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Interview w/ Max Hawkins (Part 1)

Published 4/30/2018

What is your plan for today? Where are you going to go and what people are you going to interact with? A lot of the decisions we make become automatic. That's what we're talking about today with Max Hawkins.

Max was also on NPR's Invisibilia podcast and we reference his episode a few times in this part 1 interview as well as the part 2 of our conversation, coming out on Wednesday.

Today's episode is sponsored by Linode.

In 2018, Linode is joining forces with Developer Tea listeners by offering you $20 of credit - that's 4 months of FREE service on the 1GB tier - for free! Head over to https://spec.fm/linode and use the code DEVELOPERTEA2018 at checkout.

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Transcript (Generated by OpenAI Whisper)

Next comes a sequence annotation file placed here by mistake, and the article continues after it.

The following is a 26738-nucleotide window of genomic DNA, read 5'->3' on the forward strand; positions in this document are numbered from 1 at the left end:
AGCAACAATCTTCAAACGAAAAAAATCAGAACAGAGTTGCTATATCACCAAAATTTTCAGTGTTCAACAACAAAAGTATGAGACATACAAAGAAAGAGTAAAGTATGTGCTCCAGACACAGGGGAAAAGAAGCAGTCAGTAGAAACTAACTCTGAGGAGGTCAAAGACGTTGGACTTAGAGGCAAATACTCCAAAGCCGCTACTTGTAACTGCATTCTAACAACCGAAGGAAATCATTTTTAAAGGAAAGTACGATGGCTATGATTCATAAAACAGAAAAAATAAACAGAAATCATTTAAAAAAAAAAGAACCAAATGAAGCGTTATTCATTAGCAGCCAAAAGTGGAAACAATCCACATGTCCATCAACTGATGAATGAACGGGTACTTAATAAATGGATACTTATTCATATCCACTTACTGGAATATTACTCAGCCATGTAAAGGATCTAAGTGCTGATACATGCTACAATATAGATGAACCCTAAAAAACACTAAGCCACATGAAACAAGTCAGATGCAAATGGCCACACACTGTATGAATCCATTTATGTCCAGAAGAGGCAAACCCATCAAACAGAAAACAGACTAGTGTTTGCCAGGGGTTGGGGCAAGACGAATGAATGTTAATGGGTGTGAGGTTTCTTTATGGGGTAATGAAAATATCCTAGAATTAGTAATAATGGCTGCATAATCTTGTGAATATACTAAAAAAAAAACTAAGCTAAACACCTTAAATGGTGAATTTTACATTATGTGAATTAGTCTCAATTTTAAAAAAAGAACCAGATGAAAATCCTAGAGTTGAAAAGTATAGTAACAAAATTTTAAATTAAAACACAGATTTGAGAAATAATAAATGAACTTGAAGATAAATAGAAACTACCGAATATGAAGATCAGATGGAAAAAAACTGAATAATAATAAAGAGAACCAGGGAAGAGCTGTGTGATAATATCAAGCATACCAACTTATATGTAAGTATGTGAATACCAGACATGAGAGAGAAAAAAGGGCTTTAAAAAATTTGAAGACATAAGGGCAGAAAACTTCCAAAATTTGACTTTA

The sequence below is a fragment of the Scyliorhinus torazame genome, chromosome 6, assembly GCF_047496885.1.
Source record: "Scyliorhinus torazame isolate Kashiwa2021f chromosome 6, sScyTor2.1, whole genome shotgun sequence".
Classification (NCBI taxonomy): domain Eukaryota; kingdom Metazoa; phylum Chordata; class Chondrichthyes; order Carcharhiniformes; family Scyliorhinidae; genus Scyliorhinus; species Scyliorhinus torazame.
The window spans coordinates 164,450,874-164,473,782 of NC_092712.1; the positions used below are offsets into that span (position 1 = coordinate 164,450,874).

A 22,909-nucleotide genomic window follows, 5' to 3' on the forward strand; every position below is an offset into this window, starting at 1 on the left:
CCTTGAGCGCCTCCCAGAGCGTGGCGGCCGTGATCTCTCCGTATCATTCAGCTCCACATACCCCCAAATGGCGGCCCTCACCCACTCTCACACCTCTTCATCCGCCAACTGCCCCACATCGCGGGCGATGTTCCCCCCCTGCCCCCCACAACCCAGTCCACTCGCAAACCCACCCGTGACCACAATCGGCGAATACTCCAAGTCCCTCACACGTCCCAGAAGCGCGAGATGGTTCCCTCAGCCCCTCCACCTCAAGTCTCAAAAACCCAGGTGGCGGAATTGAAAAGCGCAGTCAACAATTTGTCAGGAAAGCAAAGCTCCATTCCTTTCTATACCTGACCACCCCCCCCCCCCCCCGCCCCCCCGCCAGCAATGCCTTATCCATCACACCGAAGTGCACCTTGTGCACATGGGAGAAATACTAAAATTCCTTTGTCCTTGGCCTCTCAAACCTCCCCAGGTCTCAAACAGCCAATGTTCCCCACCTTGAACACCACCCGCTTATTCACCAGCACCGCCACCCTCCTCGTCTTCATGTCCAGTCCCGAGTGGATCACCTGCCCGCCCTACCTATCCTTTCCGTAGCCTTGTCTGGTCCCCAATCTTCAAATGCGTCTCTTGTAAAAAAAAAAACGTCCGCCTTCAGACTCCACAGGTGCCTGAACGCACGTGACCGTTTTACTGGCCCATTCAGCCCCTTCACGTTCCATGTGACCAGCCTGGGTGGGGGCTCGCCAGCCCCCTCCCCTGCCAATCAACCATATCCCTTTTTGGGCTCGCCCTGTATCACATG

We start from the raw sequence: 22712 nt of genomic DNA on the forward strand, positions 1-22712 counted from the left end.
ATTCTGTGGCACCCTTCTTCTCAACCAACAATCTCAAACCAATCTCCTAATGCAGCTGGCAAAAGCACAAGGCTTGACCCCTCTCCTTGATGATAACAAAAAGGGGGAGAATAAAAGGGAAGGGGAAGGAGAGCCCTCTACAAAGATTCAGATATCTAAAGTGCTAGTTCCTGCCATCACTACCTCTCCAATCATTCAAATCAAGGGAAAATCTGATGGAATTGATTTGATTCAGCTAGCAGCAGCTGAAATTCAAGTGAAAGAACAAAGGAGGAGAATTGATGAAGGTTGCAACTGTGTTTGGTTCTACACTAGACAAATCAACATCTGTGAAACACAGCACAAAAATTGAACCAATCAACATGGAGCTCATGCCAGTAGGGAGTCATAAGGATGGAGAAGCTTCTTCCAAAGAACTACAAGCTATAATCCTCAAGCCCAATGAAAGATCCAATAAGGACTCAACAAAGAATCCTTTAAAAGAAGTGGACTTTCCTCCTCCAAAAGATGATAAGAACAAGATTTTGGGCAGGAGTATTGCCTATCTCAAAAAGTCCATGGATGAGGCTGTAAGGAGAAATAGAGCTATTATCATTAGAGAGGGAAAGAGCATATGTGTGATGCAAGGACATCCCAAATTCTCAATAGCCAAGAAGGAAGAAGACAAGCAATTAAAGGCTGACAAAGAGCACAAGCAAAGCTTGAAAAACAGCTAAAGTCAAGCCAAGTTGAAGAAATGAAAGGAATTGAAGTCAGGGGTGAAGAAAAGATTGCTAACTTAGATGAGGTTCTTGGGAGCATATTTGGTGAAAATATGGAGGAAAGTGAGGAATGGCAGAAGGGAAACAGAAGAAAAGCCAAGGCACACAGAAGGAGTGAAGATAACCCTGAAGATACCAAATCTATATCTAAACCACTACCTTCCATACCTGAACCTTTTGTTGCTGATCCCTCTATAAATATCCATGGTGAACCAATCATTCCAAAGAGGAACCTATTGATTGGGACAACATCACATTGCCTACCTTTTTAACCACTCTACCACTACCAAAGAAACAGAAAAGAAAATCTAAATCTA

I want you to take a moment and dedicate 100% of your brain power to listening to what I have to say. It's kind of hard to do because most likely, if you're listening to this episode of Developer Tea, it's not your first, then you probably have other things going on. You probably have a ritual, some kind of behavior that you've adopted that allows you to come put this show in the background. In a way, you have turned on autopilot. Now, I'm not talking to a specific person, I'm talking to everyone who's listening to this show because this is something that we share as humans. But let's say that you're giving this episode 100% of your attention. I want to ask you one simple question. What is your plan for today? What are you doing today? Where are you going to go and what people will you interact with? What time will you eat lunch? And what route will you take to go from point A to point B? It can be a remarkably eerie and even unsettling idea that a lot of these decisions we make relatively automatically. We make the same decisions so many times that again, our brain goes on autopilot and we aren't really fully thinking about what we're doing necessarily. That's one thing that Max Hawkins decided to change about his own life. And because we're so interested in this concept here on Developer Tea, I invited him to be on the show. My name is Jonathan Cutrell and you're listening to Developer Tea. And today's episode is an interview with Max Hawkins. Max was also on Invisibility. If you haven't listened to that episode, it's probably a good idea to listen to that one in addition to this one because we do reference it quite a few times. My goal on this show is to help driven developers connect to their career purpose. For Max, Max has found a purpose for himself. We won't be giving that away in the intro. So I encourage you to listen to this whole interview. It will be in two parts. So if you don't want to mess out on the second part, go ahead and subscribe and whatever podcasting app you're using right now. Let's get into the interview with Max Hawkins. Welcome to the show, Max. Hey, how's it going? Oh, I'm doing very well. I'm excited to have you on the show. I think most, well, maybe not most, but quite a few people who are listening to this episode are probably coming over from Invisibility and they probably searched your name hoping that there was more content out there. I know after I listened to those initial episodes, well, the first episode and the short follow-up episode that I wanted to hear more. And I even recently, in fact, today, I went and downloaded the randomizer app. That's not the right word for it, but that's the Facebook event random app that you had created. And just really interested in some of the philosophies and the ideas behind what you're doing. So I'm really excited to talk to you about all of those subjects in today's episode. Well, I'm super excited to be here. Thanks so much for the invite. I want to jump in head first and start us out on this path that's talking about randomness. Randomness, entropy, whatever word you want to use. What word do you prefer? You use the word random quite a bit when you're talking about this stuff. Is there any kind of science behind what word you choose and how that applies? Yeah, there really does need to be a different word. I just haven't coined the alternate word yet. Randomness is a good one because most people know what it means, but it's also a bad one because it can mean multiple things. I'm interested in chance, unexpected things coming from a place where we're not in control of the decision. There's everything in the set of things to be chosen as likely as every other. But randomness can also mean things that are unexpected. That's not necessarily what I'm interested in. Sure. That totally makes sense. Random events and more importantly, perhaps even unwanted events occurring that I think a lot of people might think about randomness in that particular kind of perspective. That's not really what you're talking about. I see in my mind a graph or maybe a histogram of events and their likelihood of occurring, or I guess events is not the right thing, but options or pathways that you may take in their likelihood that you will take them for the average person. This is really the thesis of the work that you do. The average person, that histogram is going to be very lopsided. There's going to be a very limited set of pathways that are commonly troughted and that they take all the time. Love for you to talk about, what is wrong with that common path mentality? Well, I think it's not necessarily a wrong. I think a lot of great things come from following the most optimal path to a result. But I think you also lose a lot. There's a trade-off between doing the thing that's most likely to get you the best result and sort of exploring more. I'm curious about leaning into that exploration in the most extreme way. It's like, what is the opposite of optimizing for the best result? It's just saying every choice that you make is as likely as every other. Doing things randomly opens you up to that sort of serendipity. I like the word serendipity for this because you very often, you kind of refer to your computation or a computer as almost in collaborative terms. You allow the computer, we were talking before, we started recording, you allow the computer to define where you will live. It does so using some set of probabilities. In my mind, I'm just thinking of the JavaScript math.ranum function. There's some kind of weight that you're applying to all the options and then essentially spinning the wheel. Do you see computers as a collaborative agent in this process? Yeah, that's the way I think about it. The reason why I tend to anthroporphize the computer is because I think it makes it easier to wrap your head around what's going on. If you start to think about the computer as having intentions or as wanting something, it allows you to focus in more clearly on the patterns that are happening. When I first got started with this whole path, one of the first things that I did was I wrote a program that sent me to a random business in San Francisco. It sent me to pizza shop in the mission or a FedEx can goes in the financial district or just some place that was completely randomly chosen. What I tried to do was to assign some sort of meaning to that and see what it did. I found that this combination of choosing randomly without any sort of my preference involved and without any reason behind it and then trying to figure out what the reason could have been is a really powerful technique for getting your imagination going. Yeah, I couldn't agree more with this. It's such an exciting concept. We've talked on the show quite a bit in the past about perception of time and how people learn and experiencing new things, forcing your brain to start lifting a little bit of a heavier load. The idea being that anytime you experience something new, your brain is essentially experiencing and this is all theory. Of course, there's not a really a good way to prove it because it's all about perception anyway. But you're experiencing time a little bit differently because you're having to process those events more thoroughly than if you were to go down that, once again, that well-traumatic path, the way that you go most commonly. A very simple recommendation that I give people on a regular basis, developers are not, is to take a new way home. That sounds so simple, but you're kind of the extreme version of the take the new way home concept. Have you found that it has shifted your perception of how time passes or memories for that matter? Do you have richer memories as a result of doing this? Yeah. I think the reason why I got started with this is because I really like this feeling of novelty or discovering a new thing. There's a way in which it focuses your attention when you encounter something new. It gives you that sort of beginner's mind feeling where you don't really, because it's something that you haven't seen before, you don't know what it is. That makes it, there are more possibilities embedded within that. I think the reason why I got into this is because I was interested in that feeling. The reason why I stuck with it is because I think that it's much more difficult to get that sort of serendipity in the world that we're living in right now. Because our lives have become so optimized. You log on to Amazon and it already knows what you want, right? Because the algorithm has figured out that based on your previous browsing history, this is the thing for you. In some sense, they're right. You look at it, that's the thing that I want. But in other sense, they're not because there's no space for serendipity. There's no space for discovering something new. I'm interested in reclaiming that a little bit. I have a question in my notes here that walks right down this path because I've done a little bit of study on recommendation engines and how those things work. I'm very interested in it because it is such a phenomenal thing that we've been able to accomplish. We could open up the discussion towards machine learning or AI or whatever you want to call it, but ultimately comes down to prediction. I'd love to know, I'd love to hear your opinion, maybe, of how we as developers, we may be able to be more responsible with recommendations to introduce that serendipity. Because it's kind of a chicken and egg problem, or maybe it's just a choosing the thing you want to optimize. But things that people are likely to enjoy, for example, we end up going to a local maximum for that person. It could be that I've never taken dance classes and I have no intention of doing that, but it could be that I would enjoy that immensely and I just don't know. Nothing, no algorithm would be able to guess that about me because there's, unless something very strange that I don't understand about myself is true about many others like me, that local maximum seems to be, it's like an echo chamber, it kind of limits us in. I wonder, is there something that we as developers can do because we really kind of drive some of this stuff, especially for developers who have more creative control over products they're building? Is there a way that we can recommend more serendipitous options for people that don't necessarily break so far away that they alienate people? Or is this just a challenge that you have to accept that it's going to be uncomfortable? It's going to be something that is outside of your norm and recommendation isn't really about making you happy, it's about making that option new and novel. Well, I do think that as developers we have a big responsibility to be thinking about this sort of stuff because more and more of these algorithms are deciding what everybody sees and increasingly what everybody does. If Google Maps tells you to take a left and you follow the instructions. It's important to be thinking critically about the assumptions that these sorts of algorithms are making. I believe that the critical oversimplification of the current batch of recommendation algorithms is that it's assuming a fixed set of preferences. It's saying like a person is this vector in a vector space and everything that they're telling to us is sort of revealing that hidden latent preference. In my opinion, that's a huge oversimplification because oftentimes the computer will send me to things that I wouldn't have liked or previously didn't like but then when I get that suggestion again, my mind changes. I think that everyone has done a real disservice by this oversimplification. I forgot your original question. Also you said that we have a recommendation algorithms and the matrices of our preferences have us headed in one vector direction. There's this assumption at the core of a lot of these recommendation algorithms that our preferences are fixed. What you're doing when you're going to YouTube is putting in inputs that are revealing your true set of preferences who you really are. If you give YouTube enough data, they're going to figure out what that set of numbers is and they can give you just the right videos. In my experience, that's not how it works. Your preferences change. You discover new things that push you in different directions. I think it's really a problem that the recommendation algorithms are pushing us into these bubbles where we're seeing the same things over and over again because it's assuming that there is one set of things that we want. Another aspect to your question, which I've forgotten. I think overall that covers the spirit of the question. I think the truth of the matters that these bubbles are created for the purpose of lowering the dimension of complexity for messaging. In order to read something, it's essentially taking what otherwise could be a very highly detailed and high-dimensional set of preferences and reducing it to something that is relatively predictable. That's not to say that these algorithms are not complex. That's not the message that I want to send. In fact, many of them are pretty amazing in how effective they are in, for example, increasing sales or whatever particular goal, increasing engagement even. It takes this very human concept of preference and experience and compresses it into information or data, trackable data, quantifiable data that we can use to then describe a person. I think very often what ends up happening is we tend to start re-describing ourselves through that same lens. You're exactly right. One reason why these algorithms are so successful is that they work in the same direction as business incentives. If you're an advertiser, it's better to have some discrete set of categories to advertise to. Additionally, these algorithms, something that's powerful about them, is that they tend to get people what they want in some sense. There is some way, when you get into a YouTube hole or a Facebook filter bubble, you're seeing things which are reacting to and you do kind of like. It's the same sort of relationship as junk food. It's not good for you. It has these detrimental effects. You can argue that these recommendations are doing a similar sort of thing. I think that's true, even for people like me who have highly academic subjects, for example, in my recommendations on my YouTube list, because I go and watch videos about algorithms or about history. Even for the people who believe that their feeds are diverse and represent a cultural world view that is sophisticated or otherwise not junk food, that is their junk food. In other words, maybe it would be good for them to see a silly YouTube video from time to time. Actually, that's the nutritious thing for their media diet. I think the counterintuitive thing that I found is that sometimes to get out of that bubble and to expand a little bit, you have to go against your preference. Because fundamentally, the filter bubble and all these sort of algorithmic traps that I think a lot of us are getting caught in are an output of us following our preference, just doing the thing that we want or seeing the thing that we want. But instead, you go against your preference, you design an algorithm that knows nothing about what you want. It's just giving you things randomly or through some other different metric. You don't have that same sort of problem. That's part of why I'm interested in randomness. I think that's a very powerful thing. It's not even necessarily new from a philosophical perspective that allowing ourselves to just go towards our brain. It's almost hedonism. The flip side of this is, for example, the stoic practice of practicing discomfort, like regularly sleeping on the floor when you could sleep in your bed, just to not necessarily harden your perspective or your emotions for that matter. But to more thoroughly understand a full experience of being human, rather than, you often can pacify yourself in a way by just following those preferences. So, I really want to kind of walk down this path with you regarding comfortability and preference. Why is it that comfortability can be so damaging and, most specifically, at a society level, what does comfortability do to us as a society? What happens to us when we walk down that path of just seeking out our own comfort? Well, I always think about this. I come from a computer science and machine learning background. So, I always think about it in terms of searching a space, which is the metaphor that machine learning researchers often use for solving an optimization problem. And oftentimes, the thing that is the most interesting or the best is on the other side of the hill. And you've got to climb up that hill to get to the thing that's better. And so, I think that there's a lot of value in being able to sit with something that's a little bit uncomfortable as a way of expanding the set of things that you're available to you, the set of options, if that makes sense. When I go out to a restaurant, previously, I used to choose a random thing off of the menu. And I found that that was a little bit too difficult to do in the moment, because I'd have to count through to figure out how many menu items there were and then pull out my calculator and choose a random number. And it got to be cumbersome. And so, I started doing something that was slightly different, but has a similar kind of effect of removing my choice from the situation. And that is to ask for the least popular item. So when I go to every restaurant, I go to, I ask, could I please have the least popular item? And I have it translated into a bunch of languages, if I'm somewhere, where they don't speak English, I can show the translation. And I just see what comes out. And it's always a surprise. And sometimes it's really awful. I'm trying to make it the worst thing. I got a, I was at a Starbucks in Japan and I showed them my translation. They were actually kind of excited about. They were like, Niki, no, no, no, you know, I'm least popular. So strange, and they ended up making me a Grande iced milk, just like milk with ice cubes in it. So it immediately becomes watered down. Yeah, it was really strange. But if I didn't have those sort of negative experiences in some way, negative experiences, I wouldn't be able to discover other really great stuff. And so I think that you have to have some ability to sit through discomfort to find those hidden gems out there. I couldn't agree more. I think it's also interesting to note, and this is more at a metal level, I guess, that just doing that gave you the opportunity to have that story as well. Right? So now you have this memory of this moment in Japan where you drink watered down Grande milk from a Starbucks. And you wouldn't have that memory. You probably would have had just another latte. Yeah, I think a lot about our daily routines and just how formulaic they are. You know, especially if you're like when I was working in a corporate job, and my day was totally determined by my work. You know, I'd wake up at a certain time so I could get there on time, the direction that you go home and the route you take is sort of hyper optimized to get you to the right place at the right time. And there's really not a lot of variation within that. But if you think about it, there's just a vast number of possibilities for what we could be doing. So you're missing out on a lot when your time is so regimented by routine. Today's episode is sponsored by Linode. Linode has been a long time sponsor of Developer Tea. There are huge reason why we have been able to continue doing what we do on this show. So thank you to Linode. If you've been a developer for very long at all, you know that having a Linux server in the cloud is kind of a step one thing. You really do benefit so much by having that tool available at your disposal. But not just any Linux server because there's plenty of providers out there where you can get a Linux server up and running. But Linode provides extra service on top of this. Not only do they have industry leading pricing for the Linux servers, but they also have 24-7 customer support and they have tools like Lish. What is Lish? Well, it's a special tool that if you're like me, you also make mistakes. You've probably locked yourself out from your server accidentally. Lish allows you to recover from scenarios like that. This is one of many tools that Linode provides to developers because Linode understands developers. Linode is made up of developers. They actually have open source tools that they create for you to interact with their services. Go and check out what Linode has to offer over its spec.fm slash Linode. If you use the code developerT2018 checkout developerT2018, you're going to get $20 worth of credit. What can you do with $20? Well, as it turns out, Linode's entry level plan is a $5 a month plan which gets you a 1GB of RAM server on their network. And you can get this for 4 months with that $20 worth of credit. Again, head over to spec.fm slash Linode to get started today. Thank you again, Linode, for sponsoring today's episode of developerT. I think maybe the average listener doesn't understand just how dedicated to this ideology you really are. I'd love to go through a few things that you have allowed the computer to take control over. There's a quote in the follow-up and visibility episode that I pulled out because I thought it was such an interesting, you said earlier that you anthropomorphize the computer and you said, I never let the computer down. So I think this is such an interesting concept. Is this a commitment for you that you've kind of made not necessarily a commitment to the computer, but a commitment to the philosophy? It seems that it is not only a commitment, but it is something that you're actively trying to find new ways of implementing, even though, for example, in your menu, asking for the least popular item, that's kind of a heuristic way of arriving at a random option. But the whole experience of going to a restaurant, you've now kind of given that over to this philosophy. I'd love to know a few other places where randomness is kind of the core concept and how you make choices. But then also, on the opposing side, what things do you believe that randomness has no role in for your life? Yeah. For the past, probably three years now, I've been really obsessed with this idea. And it started with these early experiments I was doing, studying means a random places in San Francisco. And I found that they provided something interesting for me. But I'm a real believer in taking an abstract idea and implementing it in your daily life. Because I don't think I think you can only get so far from theorizing about something. You have to actually feel what it's like to have that affect you. And so I have been building all these different programs that randomize different aspects of my life. So I can sort of try it out and see how it changes the way that I feel. So I mentioned the random place thing I have an app called Offbot, which will give you a random restaurant or cafe or business around you. And I use that to determine where I eat and sometimes, you know, what I do for fun. See I have an app that sends you to a random Facebook event near you. So that sort of gives you a social event in your area to go to, which is a transports unit in other world in some ways. I'm planning to get a random tattoo soon. So previously I was traveling a lot using this random program. It determined what city I lived in. And I would live in, you know, the city that the computer chose for a month and then move on to the next. And that was a really extreme form of randomizing my life. Definitely. I've decided to live in places for a longer amount of time. And so I'm in New York at the moment and I'm directing my research and randomness more towards the everyday sort of stuff. I've been getting really into randomized fashion. So I have a bot that searches Amazon for random shirts and I'm working on replacing every piece of my wardrobe with a random item. Getting a random tattoo. I don't know what else am I doing. Anything that's random, anything I can randomize I'm trying it out. Anything I can get my hands on. That's so interesting. And there's so many things that come to mind immediately for me that now I feel like I'm going to go and do this. You know, the most common example of this I feel like is, and this is something that you actually did in the invisibility episode. But the shuffle, the playlist, right? Shuffling a set of songs and you don't really know what's going to come next. And for that particular example, you used a all of Spotify, shuffling random playlist, you know, generator. Is that something that you still use? Yeah. And this playlist generator called Bailey Random. And if you type in Bailey Random into Spotify, you can still find it. It updates every day at, I think it's midnight Pacific. And it's actually really good today. I listened to it and it had this like German opera song followed by one of those like Halloween soundtracks with a cackling pumpkin or something followed by like a Merle Haggard country song. And it's sense it's choosing in a uniform random way from all of Spotify. You get all these weird, juxtapositions and you're exposed to things that are pretty outside of what you might listen to normally. Yeah. Yeah, it seems that, you know, with that kind of thing, with randomness as the driving factor, especially with that large of a set of options, that you very rarely, if ever, are going to hear the same song twice. Yeah, it's pretty unlikely, I guess. I don't know how big Spotify's library is, but, you know, presumably fairly large. And even if it was just all of the, you know, top 40 hits from the last 20 years, it would take quite a while to get through that. I feel like this is a problem for my probability class. I need to call it my professor. It's probably like more likely than you'd expect. That's usually how those things work out. Yeah, that's true. And especially if you listen to quite a bit of music on a daily basis. But the areas that, you know, that seem to be so set in stone, like I'm thinking about my exercise routine, for example, and randomizing the various exercises I could be doing or how I'm exercising, or even for how long I'm exercising. You know, one thing I actually did during a workout one time, I took a deck of cards. This is a very common workout, by the way. It's not a novel idea. And whatever card came up next, that's the number of whatever that exercise I would do. And so you'd work through the whole deck and you do various exercises. And there's something kind of energizing and interesting about that that keeps you waiting for the next thing. As simple and scoped as that is, I feel like, you know, if you were to blow that up on a much larger scale with exercise or with anything else, that you're kind of constantly looking forward to things. Yeah, I think there's something that's really seductive about novelty. And that's part of why I'm doing what I'm doing. I actually had an exercise generator for a while. And it didn't show me the exercise. It would use text-to-speech to yell out the exercise I was supposed to do. So I'd be, you know, running on a treadmill and say, do squat now. And then I'd have to go and do squats. And it was very chaotic and kind of crazy and not super practical, but it was fun. Yeah, I think that there is something that's really alluring about randomness because you never know what's going to happen and it kind of keeps you on the edge of your seat. As you're thinking about that, though, I am also recognizing some of the downsides of that, which adds a little bit nuance what I was saying before. Because there's another thing that does a similar mechanism and that's a slot machine, right? It's you're getting these random stimuli and that keeps you waiting to see what is next. And obviously a lot of people get very addicted to that and it has a lot of problems. And so I think like one nuance in the way that I'm thinking about this and it's something I've been thinking about more recently is how control has to work into it. Because it's fine for me to follow a random path because I'm the one that's deciding what the space of randomness is that I'm choosing from. And I can always turn it off. There's a risk, you know, if you let someone else randomize your life, you know, what direction they're pushing you in. A bit of attention there. Yeah, I know that that actually is completely relevant because I think, you know, this concept could become very similar. Like you said, a slot machine. It's the same reason why we get addicted to email because at one point in our career or in our life, we got an email that was filled with great news. Maybe you got the news of a raise in that email or, you know, maybe you got the first connection with someone who would eventually, you would date and then eventually you would marry. And so now your brain connects this periodic reward system. And so the same thing could be true with your random rest on suggestions. You're hoping and waiting for the next, you know, hidden gem, like you said. And I think that can be like you said that random reward would make us wait and anticipate perhaps to an unhealthy degree. Well, that's why I'm really interested in this idea of uniform randomness and going against bias because it's complicated because there's always bias in the world that you're sampling from. But I think that, you know, I think that it's really important with these systems that they be verifiably random in some sense that there's no one pushing their finger on the scales. Because if it's a uniform random sample of a space, then it's, it can inform you about the world around you. You can discover things in your neighborhood that you didn't know were there. You know, that sort of thing. But if it's being tilted in one direction or another, that can be problematic. Yeah, I actually had an idea for, because I live in Tennessee. And so we have a lot of hiking space around here. I had an idea for an app that would choose, you know, within bounds, latitude, longitude and would drop a pin there and then allow Google to tell me how to get there. And so the idea being that I don't know where all of the good hiking spots are, but filtering nature is kind of, it's kind of antithetical to the experience of being in nature. And I loved that idea. And I never actually implemented this, but it was, I feel like it's right in line with the concepts you're talking about that, you know, the true randomness there is that we're talking about the full scale of latitude, longitude, that it's not, you know, limited to a list of places that people have identified as, you know, this is an end point for you to go to. But instead, it's, it's actually a physical location that may or may not even have a name. Yeah, it'd be great. I think you should do that. Well, I'll share you wanted if I do. I'm maybe doing an open, open source kind of way. Yeah. I guess the truth is you could just create a number generator and then give it bounds to, to, you know, provide you the latitude, longitude back and then put that directly into Google. Yeah. There's a, I mean, there's issues with practicality and that's always the trade off, right? It's like, I could have my random number generator just give me a latitude, longitude on the globe and go there and that would be a uniform random sample of, of the worlds. But there's a lot of places that are really hard to get to. And so, um, the sort of compromise that I've made and I, I think it's a reasonable one is to look at what is possible. So I look at, um, flight data and, uh, bus routes and, uh, all sorts of transit data to figure out what parts of the world are accessible within my budget. And then I'll randomly sample from those places. And yeah, that gets me a little bit random while still making it so that I don't go bankrupt. Yeah. That makes total sense. And I, I think that it would be, uh, irrational at a, just at an economic level to believe that everyone can, can, you know, fund a fully random way of living, uh, just because there are things that would be, like you're saying, practicality wise, there are things that would be prohibitively expensive or dangerous for that matter, uh, you know, beyond a threshold that is, that is reasonable, you know, it's going to the middle of the ocean is probably not, you know, chartering or chartering a, uh, a boat to take you to the middle of the ocean, just you alone. That would be incredibly impractical. Let me know what's kind of interesting about using randomness in this way though is that it actually shows you those limits in a way that you might not know otherwise. Like I sometimes, it's very rare that I'll go against what the computer tells me because I, I feel like I need to follow through just to, to be true to this idea. But the times when it does, it's often a place where there's a real moral boundary or a safety boundary. Um, I found that like following this computer has allowed me to be more thoughtful about what I think is right and wrong. Um, and that was a big choice going into it. And this is something that you talked about in the follow up episode on invisibility as well, correct? Yeah, that was a big theme of the, of the follow up episode. Um, is, you know, can you ever go to a random place that is not okay? Right. Yeah. So, I think that's a big question for, for the person who is on the receiving end of that instruction, uh, you know, to, to determine for themselves. Absolutely. What I, what I like about this randomness method though is that it makes those decisions much more clear than they would be otherwise. There's, um, there's a way in which when you sample uniformly from a space, it's giving a mirror of the world that you're sampling from. Uh, I found when I was, when I was traveling randomly, um, I started to notice these patterns and the places that I was sent, which is surprising because it's, you know, it's random. It should be, you shouldn't really be able to detect a pattern. But I found that I was getting sent to places like London or Mumbai, India or Hong Kong that were previously a part of the British Empire. Interesting. Yeah. I started thinking about like, why is that? And well, of course, it's because I have this, this price constraint, which, um, is pushing me towards places that are more accessible on the global transit system. And they're all these, you know, old trade routes, um, that you get the world transit system. So there's a way in which when you're choosing randomly, you're, you're getting a picture of the space that you're choosing randomly from. Yeah, it's kind of revealing the contours that are often forgotten or missed that that that are actually reflected somewhere, right? There's something that is showing you, like you're saying, that mirror, uh, it's almost like a, um, a high detailed image, maybe like an HD heart of it, as cheesy as that sounds, um, showing you the things that you normally don't see, but it's bringing out those features more clearly because you're not thinking about, you know, the trade routes on a daily basis. That's not something that's going to cross your mind until you encounter it. Well, I think it's because our, our perception of the world is very biased by our experience and our preferences. You know, and when you go to a place, you see the things that you are familiar with and respond to. And so you're not actually getting an accurate image of how the world is. You miss out on these, you know, big patterns and, and larger trends and you, you don't allow yourself to see things that are right in front of you because they don't fit with your, your model. And, um, yeah. In some ways, hopefully choosing randomly allows you to break out of that a little bit because it puts you in direct contact with things that your preferences might have, led you away from. Thank you so much for listening to today's episode of Developer Teapart one of my interview with Max Hawkins. Hopefully you are as intrigued with Max's story and his tooling and all of the things that he's doing with randomness and his life as I am. And the conversation continues and continues to get better in the next episode of Developer Tea. So if you don't want to miss out on that, make sure you subscribe and whatever podcasting app you are currently using. And by the way, if you have found these episodes, you can find them in the description. Find these episodes to be valuable and you want to give back the best way to do that is to go and leave a rating and review in iTunes. Why is iTunes so important? Well, it kind of acts as the central hub for all of podcasting is where podcasting got its start and it's still where most apps actually pull their information from. So by giving us a rating and a review in iTunes, not only are you giving me direct feedback because I've literally read every single review in that list of reviews, but you're also increasing the probability that another developer, just like you, can find the show and get value out of it just like you have. Thank you to those of you who have left ratings and reviews already for the show. Thank you so much for listening. Thank you again to today's sponsor, Linode. Remember, you can get $20 worth of credit by heading over to Respect.FimSlashLinode in using the code developerT2018 all one word at checkout. Thank you again to Linode for sponsoring today's episode. Thank you so much for listening and until next time, enjoy your tea.